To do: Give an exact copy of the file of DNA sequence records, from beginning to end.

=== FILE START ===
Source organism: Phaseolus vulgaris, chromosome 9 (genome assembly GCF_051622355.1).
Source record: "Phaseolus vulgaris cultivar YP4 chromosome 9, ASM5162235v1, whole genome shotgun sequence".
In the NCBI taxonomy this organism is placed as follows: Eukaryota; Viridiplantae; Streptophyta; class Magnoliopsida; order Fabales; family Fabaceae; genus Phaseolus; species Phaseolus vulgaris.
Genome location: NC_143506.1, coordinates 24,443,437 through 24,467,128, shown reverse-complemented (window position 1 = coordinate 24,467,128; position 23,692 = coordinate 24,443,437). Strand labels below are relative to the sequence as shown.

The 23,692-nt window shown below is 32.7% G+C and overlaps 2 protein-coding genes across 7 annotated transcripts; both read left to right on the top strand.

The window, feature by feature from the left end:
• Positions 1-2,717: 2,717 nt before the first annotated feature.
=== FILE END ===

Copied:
Source organism: Phaseolus vulgaris, chromosome 9 (genome assembly GCF_051622355.1).
Source record: "Phaseolus vulgaris cultivar YP4 chromosome 9, ASM5162235v1, whole genome shotgun sequence".
In the NCBI taxonomy this organism is placed as follows: Eukaryota; Viridiplantae; Streptophyta; class Magnoliopsida; order Fabales; family Fabaceae; genus Phaseolus; species Phaseolus vulgaris.
Genome location: NC_143506.1, coordinates 24,443,437 through 24,467,128, shown reverse-complemented (window position 1 = coordinate 24,467,128; position 23,692 = coordinate 24,443,437). Strand labels below are relative to the sequence as shown.

The 23,692-nt window shown below is 32.7% G+C and overlaps 2 protein-coding genes across 7 annotated transcripts; both read left to right on the top strand.

The window, feature by feature from the left end:
• Positions 1-2,717: 2,717 nt before the first annotated feature.